NBA TV debuted its latest original documentary film last night, “THE84DRAFT,” which looked at the legendary draft that gave us Michael Jordan, Charles Barkley, Hakeem Olajuwon and John Stockton. But my favorite segment of the film was when it featured the lesser known story of Dan Trant, the last player taken in the draft.
Back in those days, the draft went 10 rounds. In 1984, after all the top collegiate prospects were off the board, fringe players like Trant were selected in the later rounds, with a chance to participate in training camp to make the team. With the last pick in the draft, the Boston Celtics took Trant with the 228th pick.
Trant was a two-time All-American at Clark University, a Division III school. He failed to make the Celtics team, and ended up playing overseas in Ireland. Soon after, he gave up his dreams of playing basketball as a profession and settled down in Long Island with his wife and three kids.
By 2001, he was a bond trader for Cantor Fitzgerald, whose firm was located on the 103rd floor of Tower 1 at the World Trade Center. Trant was one of the victims of the September 11 attacks. He was 40 years old a the time.
Lance Faniel, a high school friend of Trant’s, remembered the last night they spent together before his death:
“I got tickets to the Red Sox/Yankees game at Yankee Stadium,” he said. “I drove to Long Island, we picked up his sons, and we went to the game. He was wearing a Red Sox shirt, and the guy taking tickets at the stadium joked that I was going to have to be Dan’s body guard that night.”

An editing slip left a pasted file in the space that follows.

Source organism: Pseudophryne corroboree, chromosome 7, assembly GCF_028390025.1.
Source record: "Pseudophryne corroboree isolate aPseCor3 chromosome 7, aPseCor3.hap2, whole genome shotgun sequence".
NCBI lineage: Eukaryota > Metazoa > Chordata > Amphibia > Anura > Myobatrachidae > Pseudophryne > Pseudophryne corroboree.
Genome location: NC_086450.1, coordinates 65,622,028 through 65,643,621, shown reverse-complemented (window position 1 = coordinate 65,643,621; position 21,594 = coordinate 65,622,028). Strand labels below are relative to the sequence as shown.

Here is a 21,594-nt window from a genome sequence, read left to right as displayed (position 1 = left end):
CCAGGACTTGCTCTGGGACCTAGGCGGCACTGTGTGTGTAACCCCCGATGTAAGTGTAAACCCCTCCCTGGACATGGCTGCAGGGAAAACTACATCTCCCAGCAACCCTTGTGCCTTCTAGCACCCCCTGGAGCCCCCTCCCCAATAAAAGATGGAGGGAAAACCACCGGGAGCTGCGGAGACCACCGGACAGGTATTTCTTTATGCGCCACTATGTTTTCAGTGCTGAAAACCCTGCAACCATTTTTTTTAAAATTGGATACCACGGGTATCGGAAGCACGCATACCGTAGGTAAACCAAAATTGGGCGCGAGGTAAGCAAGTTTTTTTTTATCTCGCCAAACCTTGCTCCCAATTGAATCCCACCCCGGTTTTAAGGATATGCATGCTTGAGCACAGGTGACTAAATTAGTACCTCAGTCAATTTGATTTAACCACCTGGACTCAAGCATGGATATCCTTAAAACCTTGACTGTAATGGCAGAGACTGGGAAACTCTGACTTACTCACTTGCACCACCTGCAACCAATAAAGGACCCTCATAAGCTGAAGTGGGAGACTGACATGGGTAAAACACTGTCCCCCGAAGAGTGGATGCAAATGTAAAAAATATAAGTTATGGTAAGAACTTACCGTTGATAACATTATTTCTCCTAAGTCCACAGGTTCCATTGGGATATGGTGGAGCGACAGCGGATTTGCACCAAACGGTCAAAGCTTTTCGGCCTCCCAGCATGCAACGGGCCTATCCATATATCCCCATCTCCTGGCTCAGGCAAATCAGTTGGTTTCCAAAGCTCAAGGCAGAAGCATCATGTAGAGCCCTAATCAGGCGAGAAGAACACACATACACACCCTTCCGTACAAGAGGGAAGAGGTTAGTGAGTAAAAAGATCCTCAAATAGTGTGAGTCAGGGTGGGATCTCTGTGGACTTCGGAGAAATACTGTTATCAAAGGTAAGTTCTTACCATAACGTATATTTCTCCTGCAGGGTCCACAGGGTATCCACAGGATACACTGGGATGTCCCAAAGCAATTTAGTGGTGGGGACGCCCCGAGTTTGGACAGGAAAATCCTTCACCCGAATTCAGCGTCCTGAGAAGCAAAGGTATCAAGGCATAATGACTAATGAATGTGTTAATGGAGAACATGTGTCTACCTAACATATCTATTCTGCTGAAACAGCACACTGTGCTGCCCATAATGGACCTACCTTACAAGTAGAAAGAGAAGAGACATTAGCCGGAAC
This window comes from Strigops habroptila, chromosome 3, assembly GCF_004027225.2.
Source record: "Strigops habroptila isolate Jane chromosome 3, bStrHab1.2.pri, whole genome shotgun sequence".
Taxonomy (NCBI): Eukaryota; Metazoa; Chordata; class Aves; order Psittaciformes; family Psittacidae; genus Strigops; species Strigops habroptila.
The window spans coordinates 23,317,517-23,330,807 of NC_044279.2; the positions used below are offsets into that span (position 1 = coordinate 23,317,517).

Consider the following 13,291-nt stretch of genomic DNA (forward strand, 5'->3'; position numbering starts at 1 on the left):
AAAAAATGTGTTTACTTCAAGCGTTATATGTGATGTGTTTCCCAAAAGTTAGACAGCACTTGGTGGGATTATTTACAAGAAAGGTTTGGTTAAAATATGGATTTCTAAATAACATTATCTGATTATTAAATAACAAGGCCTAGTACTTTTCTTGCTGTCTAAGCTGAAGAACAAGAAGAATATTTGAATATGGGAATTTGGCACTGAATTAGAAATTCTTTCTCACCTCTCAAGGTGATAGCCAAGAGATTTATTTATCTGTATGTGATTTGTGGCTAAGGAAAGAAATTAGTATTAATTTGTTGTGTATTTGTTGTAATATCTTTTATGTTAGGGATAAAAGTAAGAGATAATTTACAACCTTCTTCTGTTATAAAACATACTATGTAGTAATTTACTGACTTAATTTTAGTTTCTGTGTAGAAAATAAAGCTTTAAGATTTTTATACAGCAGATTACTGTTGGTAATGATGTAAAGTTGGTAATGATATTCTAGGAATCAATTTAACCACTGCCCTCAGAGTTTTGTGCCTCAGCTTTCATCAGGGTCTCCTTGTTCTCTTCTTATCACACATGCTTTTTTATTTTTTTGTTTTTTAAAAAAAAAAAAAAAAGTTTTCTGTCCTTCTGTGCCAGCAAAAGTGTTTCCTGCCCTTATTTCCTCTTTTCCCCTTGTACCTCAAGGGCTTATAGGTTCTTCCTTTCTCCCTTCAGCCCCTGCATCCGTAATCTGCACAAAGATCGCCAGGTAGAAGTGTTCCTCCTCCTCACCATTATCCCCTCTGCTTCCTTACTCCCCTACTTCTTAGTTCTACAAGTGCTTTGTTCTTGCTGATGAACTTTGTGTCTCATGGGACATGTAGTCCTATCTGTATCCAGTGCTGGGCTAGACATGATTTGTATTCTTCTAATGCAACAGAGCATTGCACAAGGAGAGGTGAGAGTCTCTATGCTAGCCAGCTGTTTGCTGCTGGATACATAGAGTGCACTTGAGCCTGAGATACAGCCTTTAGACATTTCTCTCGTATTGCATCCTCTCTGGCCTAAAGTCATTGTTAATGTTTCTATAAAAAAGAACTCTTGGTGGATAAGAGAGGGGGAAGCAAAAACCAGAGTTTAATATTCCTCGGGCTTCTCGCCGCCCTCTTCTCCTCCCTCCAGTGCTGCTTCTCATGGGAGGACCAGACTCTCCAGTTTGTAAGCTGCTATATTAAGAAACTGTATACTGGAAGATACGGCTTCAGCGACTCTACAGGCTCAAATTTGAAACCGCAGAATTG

The Red Sox and Yankees did not face-off that night. Instead, it rained and Faniel and the Trants went back to Trant’s house to watch football.
Faniel still had the ticket stub from that game.
“Who knows, if the game hadn’t been rained-out, maybe he wouldn’t have gone to work the next day,” he said. “At times I felt if the game had been played how things would have changed.”
In the documentary, Trant’s son — who is also named Daniel — spoke about appreciating the time he had to spend with his father. Trant’s son is 25-years-old now, and admitted stepping on the basketball court was difficult for him at first, but it now gives him peace of mind.
Even though he never played a single game in the NBA and was the last pick in what turned out to be one of the greatest drafts of all time, Dan Trant is a name you should remember from the ’84 draft. You can watch a five-minute tribute produced by the league here:
What do you think?
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